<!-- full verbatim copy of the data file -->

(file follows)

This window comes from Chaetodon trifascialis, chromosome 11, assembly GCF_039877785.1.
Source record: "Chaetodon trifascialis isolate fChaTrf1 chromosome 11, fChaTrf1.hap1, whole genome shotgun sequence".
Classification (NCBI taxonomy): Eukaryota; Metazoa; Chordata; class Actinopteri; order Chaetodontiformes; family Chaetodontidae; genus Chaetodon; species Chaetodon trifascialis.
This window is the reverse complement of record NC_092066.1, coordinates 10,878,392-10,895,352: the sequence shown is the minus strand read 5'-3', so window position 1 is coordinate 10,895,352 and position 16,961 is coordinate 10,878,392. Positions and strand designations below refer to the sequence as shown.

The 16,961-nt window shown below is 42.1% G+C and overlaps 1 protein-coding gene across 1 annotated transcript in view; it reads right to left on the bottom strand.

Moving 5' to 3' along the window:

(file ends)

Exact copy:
This window comes from Chaetodon trifascialis, chromosome 11, assembly GCF_039877785.1.
Source record: "Chaetodon trifascialis isolate fChaTrf1 chromosome 11, fChaTrf1.hap1, whole genome shotgun sequence".
Classification (NCBI taxonomy): Eukaryota; Metazoa; Chordata; class Actinopteri; order Chaetodontiformes; family Chaetodontidae; genus Chaetodon; species Chaetodon trifascialis.
This window is the reverse complement of record NC_092066.1, coordinates 10,878,392-10,895,352: the sequence shown is the minus strand read 5'-3', so window position 1 is coordinate 10,895,352 and position 16,961 is coordinate 10,878,392. Positions and strand designations below refer to the sequence as shown.

The 16,961-nt window shown below is 42.1% G+C and overlaps 1 protein-coding gene across 1 annotated transcript in view; it reads right to left on the bottom strand.

Moving 5' to 3' along the window: